Tip O'Neill's adage that "all politics is local" has taken a bizarre turn toward besotted parochialism in the last couple of months. John Edwards is the second thing I see each morning, after the dog pushes her snout in my face. So I've grown accustomed to his face. He almost makes the day begin. His smiling pouting lips greet me almost every day on the front page of The News & Observer, warmly pursed in anticipation: as he shakes the hand of a wary Howard Dean; as he shakes his fist in victory in Iowa; as he thoughtfully applauds himself in a town hall meeting in New Hampshire; as he seeks black voters in South Carolina churches. I see his silhouette, thankfully sans lips, on the front page of the features section as he walks across the tarmac at dusk, striding toward history (see more photos inside!!). I read the large, pull-out quotes: "Edwards is good-looking and exciting and apparently a very thoughtful fellow." Apparently. I read the headlines rife with Manifest Destiny: "Push from Edwards spans North, South" (that was the day Edwards took a plane from New Hampshire to South Carolina). And when Edwards met expectations and won South Carolina on Tuesday, Feb. 3, while Kerry swept five other states, the N&0's headline was "Edwards Slows Kerry." Well, not exactly. One 10-year-old showed that day's newspaper to her father and asked, "So Daddy, who won?"
N&O Executive Editor Melanie Sill says the emphasis on Edwards is appropriate, and that it's the responsibility of the N&O to cover him as it is doing.
"It's not haphazard," she says. "We recognized that this was a story from the beginning. He's from Raleigh. He's the first resident North Carolinian to make a serious bid for the White House. Edwards is a very interesting story. We want to be authoritative."
Sill says it's not essential to cover the other candidates equally because N&O readers "are not voting in this field... they won't play a part in the nomination" because of the timing (and now the cancelation) of the North Carolina primary.
Silly me, but I think it would be handy to know what's happening in the elections. I actually have connections with people in "blue states."
The News & Observer has a laudable commitment to local news. But this isn't local news; this is national news with a local candidate. It's fine to stress Edwards' campaign or run an occasional silly feature. It doesn't all have to be nourishing fare. But local shouldn't mean misleading. And it has been difficult, if not impossible, over the past few weeks to find the news about what many of us consider the most crucial national election in decades. There are notable exceptions: Rob Christensen's coverage generally doesn't disappoint; Barry Saunders doesn't pander. The problem isn't necessarily one particular story or a particular reporter. This seems to be happening at a meta-level, where headlines and cutlines and photographs, and the sheer volume of stories, combine to create celebrity coverage gone gaga. It's all Edwards, all the time. Headlines are misleading. Photos are overplayed. Feature columns coo. I read all about the important endorsements Edwards has received--from the Dartmouth student newspaper to Hootie & the Blowfish. Yes, indeedy. The paper's Hootie scoop came from a press release that Slate magazine featured as one of the lamest of the 2004 presidential race. The N&O story included a nice mug of Edwards, looking a little like a gourami himself, with the helpful caption: "Edwards has the support of Hootie & the Blowfish."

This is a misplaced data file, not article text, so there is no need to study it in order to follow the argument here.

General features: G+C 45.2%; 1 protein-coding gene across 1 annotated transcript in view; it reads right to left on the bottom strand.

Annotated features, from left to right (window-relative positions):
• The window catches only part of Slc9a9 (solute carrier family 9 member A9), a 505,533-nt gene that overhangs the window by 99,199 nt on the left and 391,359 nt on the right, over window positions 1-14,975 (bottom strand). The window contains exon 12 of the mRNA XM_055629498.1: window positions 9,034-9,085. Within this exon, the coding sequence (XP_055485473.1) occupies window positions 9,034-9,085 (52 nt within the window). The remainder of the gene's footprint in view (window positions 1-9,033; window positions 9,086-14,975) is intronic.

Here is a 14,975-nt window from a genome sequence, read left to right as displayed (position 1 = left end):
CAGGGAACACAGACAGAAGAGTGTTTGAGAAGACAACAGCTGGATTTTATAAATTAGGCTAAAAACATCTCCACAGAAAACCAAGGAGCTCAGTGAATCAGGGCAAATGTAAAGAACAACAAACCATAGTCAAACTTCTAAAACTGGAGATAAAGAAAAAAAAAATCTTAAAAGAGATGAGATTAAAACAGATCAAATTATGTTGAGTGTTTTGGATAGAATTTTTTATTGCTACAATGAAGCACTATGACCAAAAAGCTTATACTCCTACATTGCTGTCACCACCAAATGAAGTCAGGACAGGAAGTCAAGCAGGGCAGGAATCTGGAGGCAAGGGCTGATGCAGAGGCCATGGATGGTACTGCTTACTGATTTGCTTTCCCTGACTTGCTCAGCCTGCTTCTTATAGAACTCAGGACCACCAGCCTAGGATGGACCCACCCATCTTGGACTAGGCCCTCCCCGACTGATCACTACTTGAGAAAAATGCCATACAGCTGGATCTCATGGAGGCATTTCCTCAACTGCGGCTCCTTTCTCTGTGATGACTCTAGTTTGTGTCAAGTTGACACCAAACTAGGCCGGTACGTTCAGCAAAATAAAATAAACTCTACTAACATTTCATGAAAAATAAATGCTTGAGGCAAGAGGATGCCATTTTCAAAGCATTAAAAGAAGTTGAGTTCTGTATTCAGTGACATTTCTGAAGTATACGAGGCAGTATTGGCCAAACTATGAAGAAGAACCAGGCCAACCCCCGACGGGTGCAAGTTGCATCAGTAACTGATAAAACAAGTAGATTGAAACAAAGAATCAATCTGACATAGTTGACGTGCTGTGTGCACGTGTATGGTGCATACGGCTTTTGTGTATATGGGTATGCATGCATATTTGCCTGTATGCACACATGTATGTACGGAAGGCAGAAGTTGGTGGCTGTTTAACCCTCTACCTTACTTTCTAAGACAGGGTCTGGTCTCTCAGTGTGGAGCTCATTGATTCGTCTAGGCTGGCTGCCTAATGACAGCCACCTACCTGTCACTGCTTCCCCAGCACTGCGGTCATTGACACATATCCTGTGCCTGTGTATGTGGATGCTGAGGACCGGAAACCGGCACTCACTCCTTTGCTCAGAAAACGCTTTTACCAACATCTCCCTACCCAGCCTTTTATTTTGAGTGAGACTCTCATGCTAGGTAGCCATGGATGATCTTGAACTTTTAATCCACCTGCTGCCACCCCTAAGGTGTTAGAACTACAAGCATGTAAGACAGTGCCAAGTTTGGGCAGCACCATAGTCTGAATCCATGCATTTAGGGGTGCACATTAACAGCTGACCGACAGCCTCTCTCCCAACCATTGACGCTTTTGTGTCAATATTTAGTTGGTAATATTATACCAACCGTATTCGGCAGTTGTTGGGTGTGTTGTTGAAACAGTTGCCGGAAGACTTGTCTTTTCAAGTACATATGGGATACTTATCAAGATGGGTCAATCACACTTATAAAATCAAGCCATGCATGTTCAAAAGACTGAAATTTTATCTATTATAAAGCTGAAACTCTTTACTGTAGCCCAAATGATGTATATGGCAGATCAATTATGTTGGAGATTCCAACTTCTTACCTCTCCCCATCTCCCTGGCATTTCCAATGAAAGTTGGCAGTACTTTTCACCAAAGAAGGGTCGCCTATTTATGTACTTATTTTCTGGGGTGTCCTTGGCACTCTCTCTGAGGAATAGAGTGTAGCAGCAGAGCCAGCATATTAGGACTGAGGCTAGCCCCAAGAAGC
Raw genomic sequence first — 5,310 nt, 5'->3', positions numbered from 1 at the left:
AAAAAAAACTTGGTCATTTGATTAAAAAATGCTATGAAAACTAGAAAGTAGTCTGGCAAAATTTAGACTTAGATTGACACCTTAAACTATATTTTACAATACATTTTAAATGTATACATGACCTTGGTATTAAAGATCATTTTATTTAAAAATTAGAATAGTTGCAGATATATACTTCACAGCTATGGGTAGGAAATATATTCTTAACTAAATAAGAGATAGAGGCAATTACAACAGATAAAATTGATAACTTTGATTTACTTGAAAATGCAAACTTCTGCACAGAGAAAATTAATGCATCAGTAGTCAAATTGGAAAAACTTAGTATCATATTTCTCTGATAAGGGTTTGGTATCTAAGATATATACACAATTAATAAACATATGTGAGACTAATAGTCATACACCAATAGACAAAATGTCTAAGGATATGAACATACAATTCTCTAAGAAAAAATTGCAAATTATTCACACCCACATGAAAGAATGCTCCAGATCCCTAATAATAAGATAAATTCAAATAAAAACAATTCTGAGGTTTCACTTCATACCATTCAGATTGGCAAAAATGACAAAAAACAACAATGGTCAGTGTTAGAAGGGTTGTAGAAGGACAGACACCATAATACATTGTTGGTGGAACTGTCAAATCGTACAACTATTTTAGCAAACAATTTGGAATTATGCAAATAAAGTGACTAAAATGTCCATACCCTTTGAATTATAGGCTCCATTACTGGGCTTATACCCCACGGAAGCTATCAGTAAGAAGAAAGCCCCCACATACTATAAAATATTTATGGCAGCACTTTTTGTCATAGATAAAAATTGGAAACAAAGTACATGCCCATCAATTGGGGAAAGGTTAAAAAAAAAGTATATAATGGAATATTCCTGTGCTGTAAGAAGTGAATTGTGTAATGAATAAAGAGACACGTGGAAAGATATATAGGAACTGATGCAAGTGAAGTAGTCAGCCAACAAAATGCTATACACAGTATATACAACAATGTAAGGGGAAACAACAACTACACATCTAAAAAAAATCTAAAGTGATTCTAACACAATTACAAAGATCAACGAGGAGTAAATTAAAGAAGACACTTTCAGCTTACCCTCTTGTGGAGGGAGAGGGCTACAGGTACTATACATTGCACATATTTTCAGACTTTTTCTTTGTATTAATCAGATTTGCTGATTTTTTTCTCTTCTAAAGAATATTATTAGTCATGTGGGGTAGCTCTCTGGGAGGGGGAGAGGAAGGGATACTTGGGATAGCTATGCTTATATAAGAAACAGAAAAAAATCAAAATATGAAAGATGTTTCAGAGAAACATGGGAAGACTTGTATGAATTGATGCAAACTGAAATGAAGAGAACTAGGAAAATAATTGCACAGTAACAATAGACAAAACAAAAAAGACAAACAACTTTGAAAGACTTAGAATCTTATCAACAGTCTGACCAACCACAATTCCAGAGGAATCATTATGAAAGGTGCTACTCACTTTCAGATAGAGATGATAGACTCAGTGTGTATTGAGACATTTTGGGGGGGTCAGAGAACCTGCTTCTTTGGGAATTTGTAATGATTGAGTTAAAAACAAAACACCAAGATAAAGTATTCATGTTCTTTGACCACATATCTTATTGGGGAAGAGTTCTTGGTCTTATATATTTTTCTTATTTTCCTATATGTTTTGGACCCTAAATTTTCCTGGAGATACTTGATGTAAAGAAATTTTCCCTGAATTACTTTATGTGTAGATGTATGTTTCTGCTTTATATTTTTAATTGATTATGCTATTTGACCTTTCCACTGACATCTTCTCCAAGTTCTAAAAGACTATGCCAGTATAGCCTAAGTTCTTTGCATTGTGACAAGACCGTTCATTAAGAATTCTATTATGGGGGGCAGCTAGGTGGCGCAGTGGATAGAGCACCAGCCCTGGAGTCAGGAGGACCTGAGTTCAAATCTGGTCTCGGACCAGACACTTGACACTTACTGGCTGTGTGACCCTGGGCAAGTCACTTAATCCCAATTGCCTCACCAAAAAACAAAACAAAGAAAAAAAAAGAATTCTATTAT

So even though I believe, just like talking Barbie, that "math is hard!" I decided to do a little headline, photo and lead paragraph count of the front page of the N&O over the past few weeks. Just to see. Here are the unofficial results, from the day before the Iowa caucuses to the day after the Michigan and Washington caucuses. Keep in mind that until the day of the Iowa caucus, polls were showing that Dean would win that caucus. Also keep in mind that--as our endlessly redundant television pundits intone--it's all about the delegates. And although we know these numbers will shift as unpledged delegates jump off sinking campaign ships, as of last weekend Kerry was number one with 409 delegates, Dean at number two with 174 delegates, and Edwards at number three with 116 delegates.
Now keep those delegate numbers in mind while you get these numbers: out of 28 stories that ran on the front page of the N&O about the Democratic nomination, Edwards' campaign was in the headline 11 times and in the lead paragraph 19 times; Kerry was in the headline only twice, and in a lead paragraph only three times. Dean was in a lead one time. The N&0 ran Edwards' photo 10 times on the front page, and had him share the page with other Democrats three times. Only once did Kerry get his own teaser photo sans Edwards--a small one when he won Michigan and Washington. But no story on the front. You had to go to page 11 to find that out. Of course, that day Edwards got both the headline and the lead paragraph on the front page: "Edwards Vies for Rural Vote."